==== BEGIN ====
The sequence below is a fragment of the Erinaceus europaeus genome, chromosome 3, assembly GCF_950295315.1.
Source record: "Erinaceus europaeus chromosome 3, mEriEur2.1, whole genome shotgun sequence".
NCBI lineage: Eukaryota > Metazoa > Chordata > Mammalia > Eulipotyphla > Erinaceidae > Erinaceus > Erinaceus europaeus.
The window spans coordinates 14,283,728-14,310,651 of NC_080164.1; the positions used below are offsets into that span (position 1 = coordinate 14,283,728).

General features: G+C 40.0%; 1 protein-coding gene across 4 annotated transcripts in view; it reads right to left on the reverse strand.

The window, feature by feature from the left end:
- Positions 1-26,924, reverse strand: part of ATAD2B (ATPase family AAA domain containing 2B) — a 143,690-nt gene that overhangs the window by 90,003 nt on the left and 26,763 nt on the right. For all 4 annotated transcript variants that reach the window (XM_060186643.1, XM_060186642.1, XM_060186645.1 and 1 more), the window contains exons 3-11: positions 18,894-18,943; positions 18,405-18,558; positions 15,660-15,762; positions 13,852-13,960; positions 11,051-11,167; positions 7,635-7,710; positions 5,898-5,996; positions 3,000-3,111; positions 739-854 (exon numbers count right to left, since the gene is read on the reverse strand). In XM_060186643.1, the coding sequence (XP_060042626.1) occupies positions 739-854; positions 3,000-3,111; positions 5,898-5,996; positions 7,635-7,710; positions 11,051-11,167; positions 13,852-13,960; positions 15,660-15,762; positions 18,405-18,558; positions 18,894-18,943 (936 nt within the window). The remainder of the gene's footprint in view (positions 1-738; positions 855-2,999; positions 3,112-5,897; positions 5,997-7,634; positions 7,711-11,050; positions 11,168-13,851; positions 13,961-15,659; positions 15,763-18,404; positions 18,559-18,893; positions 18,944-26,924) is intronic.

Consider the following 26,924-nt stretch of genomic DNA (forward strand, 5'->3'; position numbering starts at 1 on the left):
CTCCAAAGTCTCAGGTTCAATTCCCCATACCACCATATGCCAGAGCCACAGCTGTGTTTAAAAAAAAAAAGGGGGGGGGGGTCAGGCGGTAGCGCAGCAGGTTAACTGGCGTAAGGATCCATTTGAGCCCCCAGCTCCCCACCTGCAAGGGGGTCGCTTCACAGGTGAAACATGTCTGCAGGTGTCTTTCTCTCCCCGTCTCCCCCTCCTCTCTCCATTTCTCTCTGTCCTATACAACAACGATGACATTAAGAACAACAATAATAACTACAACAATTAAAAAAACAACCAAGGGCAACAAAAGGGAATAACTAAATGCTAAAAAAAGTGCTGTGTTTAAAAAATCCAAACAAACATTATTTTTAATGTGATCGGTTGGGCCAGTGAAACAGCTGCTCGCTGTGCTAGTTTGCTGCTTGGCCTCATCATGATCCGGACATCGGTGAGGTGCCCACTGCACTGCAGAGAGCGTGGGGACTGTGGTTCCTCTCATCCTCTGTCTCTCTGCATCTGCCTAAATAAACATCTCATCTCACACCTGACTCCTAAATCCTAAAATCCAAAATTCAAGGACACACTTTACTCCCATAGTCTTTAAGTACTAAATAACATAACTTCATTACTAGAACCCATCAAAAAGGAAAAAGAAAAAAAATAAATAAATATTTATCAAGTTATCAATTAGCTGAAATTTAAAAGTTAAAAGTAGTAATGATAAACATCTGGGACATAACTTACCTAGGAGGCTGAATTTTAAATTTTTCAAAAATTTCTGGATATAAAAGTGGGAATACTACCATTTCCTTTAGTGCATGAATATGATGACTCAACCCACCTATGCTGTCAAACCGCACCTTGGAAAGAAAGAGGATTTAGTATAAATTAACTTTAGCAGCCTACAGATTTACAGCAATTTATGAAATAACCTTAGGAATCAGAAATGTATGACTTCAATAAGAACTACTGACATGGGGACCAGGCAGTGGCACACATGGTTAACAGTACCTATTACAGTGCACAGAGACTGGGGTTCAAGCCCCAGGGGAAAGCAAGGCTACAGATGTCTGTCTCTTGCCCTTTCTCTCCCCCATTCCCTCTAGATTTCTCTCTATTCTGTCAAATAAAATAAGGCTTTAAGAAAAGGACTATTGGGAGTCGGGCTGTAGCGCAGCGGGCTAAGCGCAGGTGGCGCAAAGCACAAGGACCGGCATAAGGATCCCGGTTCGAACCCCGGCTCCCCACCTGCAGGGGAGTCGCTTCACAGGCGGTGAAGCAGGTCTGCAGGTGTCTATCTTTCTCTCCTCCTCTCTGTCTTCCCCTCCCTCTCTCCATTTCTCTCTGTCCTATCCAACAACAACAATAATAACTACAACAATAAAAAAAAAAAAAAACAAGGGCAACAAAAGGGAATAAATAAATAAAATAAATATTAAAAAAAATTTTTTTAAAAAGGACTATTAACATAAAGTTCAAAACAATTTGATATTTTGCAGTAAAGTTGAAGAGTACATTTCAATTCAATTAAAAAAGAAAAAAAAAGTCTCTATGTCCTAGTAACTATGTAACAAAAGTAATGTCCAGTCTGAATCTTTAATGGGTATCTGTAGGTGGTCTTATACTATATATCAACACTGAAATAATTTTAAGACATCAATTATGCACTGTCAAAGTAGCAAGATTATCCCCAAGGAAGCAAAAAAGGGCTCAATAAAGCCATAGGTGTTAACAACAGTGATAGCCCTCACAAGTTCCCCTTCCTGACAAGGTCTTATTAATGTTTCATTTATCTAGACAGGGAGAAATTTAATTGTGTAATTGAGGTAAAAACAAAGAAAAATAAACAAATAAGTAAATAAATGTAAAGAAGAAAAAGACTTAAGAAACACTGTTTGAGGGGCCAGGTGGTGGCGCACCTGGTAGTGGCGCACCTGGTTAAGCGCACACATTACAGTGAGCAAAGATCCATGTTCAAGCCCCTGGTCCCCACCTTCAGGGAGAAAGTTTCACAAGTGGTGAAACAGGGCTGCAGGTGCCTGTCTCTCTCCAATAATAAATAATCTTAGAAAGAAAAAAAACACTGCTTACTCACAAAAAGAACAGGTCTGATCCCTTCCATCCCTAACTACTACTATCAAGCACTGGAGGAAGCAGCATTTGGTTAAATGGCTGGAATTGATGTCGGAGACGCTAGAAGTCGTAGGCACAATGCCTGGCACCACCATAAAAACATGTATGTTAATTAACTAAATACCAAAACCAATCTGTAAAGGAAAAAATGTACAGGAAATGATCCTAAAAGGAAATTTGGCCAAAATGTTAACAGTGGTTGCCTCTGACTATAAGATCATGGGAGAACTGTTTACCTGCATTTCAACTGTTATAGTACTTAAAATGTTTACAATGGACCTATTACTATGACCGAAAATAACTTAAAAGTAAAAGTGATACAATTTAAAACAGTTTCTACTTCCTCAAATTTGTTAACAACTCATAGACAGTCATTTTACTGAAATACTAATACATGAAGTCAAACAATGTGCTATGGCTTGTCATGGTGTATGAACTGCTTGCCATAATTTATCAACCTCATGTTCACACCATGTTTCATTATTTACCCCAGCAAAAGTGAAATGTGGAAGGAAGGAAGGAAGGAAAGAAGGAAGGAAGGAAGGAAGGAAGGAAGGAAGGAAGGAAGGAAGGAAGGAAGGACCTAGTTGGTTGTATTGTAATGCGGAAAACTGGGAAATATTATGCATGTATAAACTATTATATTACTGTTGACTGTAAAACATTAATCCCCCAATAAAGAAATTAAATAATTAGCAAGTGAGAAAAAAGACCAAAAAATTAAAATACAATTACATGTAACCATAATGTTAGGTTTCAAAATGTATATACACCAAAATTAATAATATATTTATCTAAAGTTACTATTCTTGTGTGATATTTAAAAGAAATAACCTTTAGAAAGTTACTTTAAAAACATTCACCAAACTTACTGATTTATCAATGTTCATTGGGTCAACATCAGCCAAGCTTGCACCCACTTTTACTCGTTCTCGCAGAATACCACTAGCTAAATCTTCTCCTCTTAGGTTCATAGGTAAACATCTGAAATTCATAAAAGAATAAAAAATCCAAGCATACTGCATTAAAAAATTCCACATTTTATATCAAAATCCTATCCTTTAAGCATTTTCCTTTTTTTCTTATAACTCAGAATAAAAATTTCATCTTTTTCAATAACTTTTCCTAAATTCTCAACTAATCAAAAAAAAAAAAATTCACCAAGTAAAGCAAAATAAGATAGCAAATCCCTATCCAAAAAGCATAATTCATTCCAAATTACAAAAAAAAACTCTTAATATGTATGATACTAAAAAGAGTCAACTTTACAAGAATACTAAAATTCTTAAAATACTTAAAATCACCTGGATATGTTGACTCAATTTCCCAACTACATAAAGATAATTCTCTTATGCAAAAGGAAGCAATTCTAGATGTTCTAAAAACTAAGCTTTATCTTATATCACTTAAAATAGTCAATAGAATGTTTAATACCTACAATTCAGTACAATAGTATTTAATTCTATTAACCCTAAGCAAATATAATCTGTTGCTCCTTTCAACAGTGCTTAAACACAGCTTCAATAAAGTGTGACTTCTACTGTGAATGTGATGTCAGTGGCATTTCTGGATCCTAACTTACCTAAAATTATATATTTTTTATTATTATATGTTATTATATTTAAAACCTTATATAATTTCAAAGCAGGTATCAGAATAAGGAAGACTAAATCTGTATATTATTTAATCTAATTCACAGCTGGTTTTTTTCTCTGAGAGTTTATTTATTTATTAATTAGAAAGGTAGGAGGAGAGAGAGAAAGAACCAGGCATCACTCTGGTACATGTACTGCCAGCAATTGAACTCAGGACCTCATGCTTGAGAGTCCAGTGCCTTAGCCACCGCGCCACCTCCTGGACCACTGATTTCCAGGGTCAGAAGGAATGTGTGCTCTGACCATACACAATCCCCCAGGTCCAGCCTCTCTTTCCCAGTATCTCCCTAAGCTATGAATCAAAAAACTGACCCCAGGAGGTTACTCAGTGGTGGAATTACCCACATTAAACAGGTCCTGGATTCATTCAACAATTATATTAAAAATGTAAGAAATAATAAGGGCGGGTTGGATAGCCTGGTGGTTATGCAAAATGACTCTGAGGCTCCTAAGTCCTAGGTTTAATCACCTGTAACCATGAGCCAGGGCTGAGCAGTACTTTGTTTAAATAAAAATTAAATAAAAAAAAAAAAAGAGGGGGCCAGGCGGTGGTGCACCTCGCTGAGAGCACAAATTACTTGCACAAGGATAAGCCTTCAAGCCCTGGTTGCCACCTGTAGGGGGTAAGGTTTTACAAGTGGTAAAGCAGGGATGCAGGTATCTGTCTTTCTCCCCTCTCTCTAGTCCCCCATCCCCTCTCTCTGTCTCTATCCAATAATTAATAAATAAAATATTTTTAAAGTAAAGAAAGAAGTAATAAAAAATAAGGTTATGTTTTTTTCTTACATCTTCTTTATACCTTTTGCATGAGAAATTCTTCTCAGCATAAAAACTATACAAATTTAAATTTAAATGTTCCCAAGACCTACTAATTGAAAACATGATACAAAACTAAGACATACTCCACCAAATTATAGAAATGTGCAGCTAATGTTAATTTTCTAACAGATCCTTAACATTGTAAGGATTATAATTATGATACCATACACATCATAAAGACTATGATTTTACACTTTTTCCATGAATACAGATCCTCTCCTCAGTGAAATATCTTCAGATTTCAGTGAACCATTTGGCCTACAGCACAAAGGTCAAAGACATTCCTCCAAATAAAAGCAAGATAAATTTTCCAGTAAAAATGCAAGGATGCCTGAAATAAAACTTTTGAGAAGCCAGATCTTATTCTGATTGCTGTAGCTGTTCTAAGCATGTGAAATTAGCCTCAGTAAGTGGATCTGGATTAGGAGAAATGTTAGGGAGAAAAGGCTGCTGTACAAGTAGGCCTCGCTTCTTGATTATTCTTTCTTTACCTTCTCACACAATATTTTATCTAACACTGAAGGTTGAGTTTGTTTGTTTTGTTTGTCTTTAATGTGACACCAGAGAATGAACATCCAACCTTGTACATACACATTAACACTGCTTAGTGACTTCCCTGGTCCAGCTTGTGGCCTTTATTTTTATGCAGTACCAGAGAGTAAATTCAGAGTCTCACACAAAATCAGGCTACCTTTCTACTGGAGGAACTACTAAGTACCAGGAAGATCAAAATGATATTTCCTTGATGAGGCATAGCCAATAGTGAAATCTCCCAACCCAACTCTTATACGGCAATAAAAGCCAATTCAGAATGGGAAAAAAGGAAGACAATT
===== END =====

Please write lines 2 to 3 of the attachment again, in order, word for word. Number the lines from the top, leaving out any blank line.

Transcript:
Source record: "Erinaceus europaeus chromosome 3, mEriEur2.1, whole genome shotgun sequence".
NCBI lineage: Eukaryota > Metazoa > Chordata > Mammalia > Eulipotyphla > Erinaceidae > Erinaceus > Erinaceus europaeus.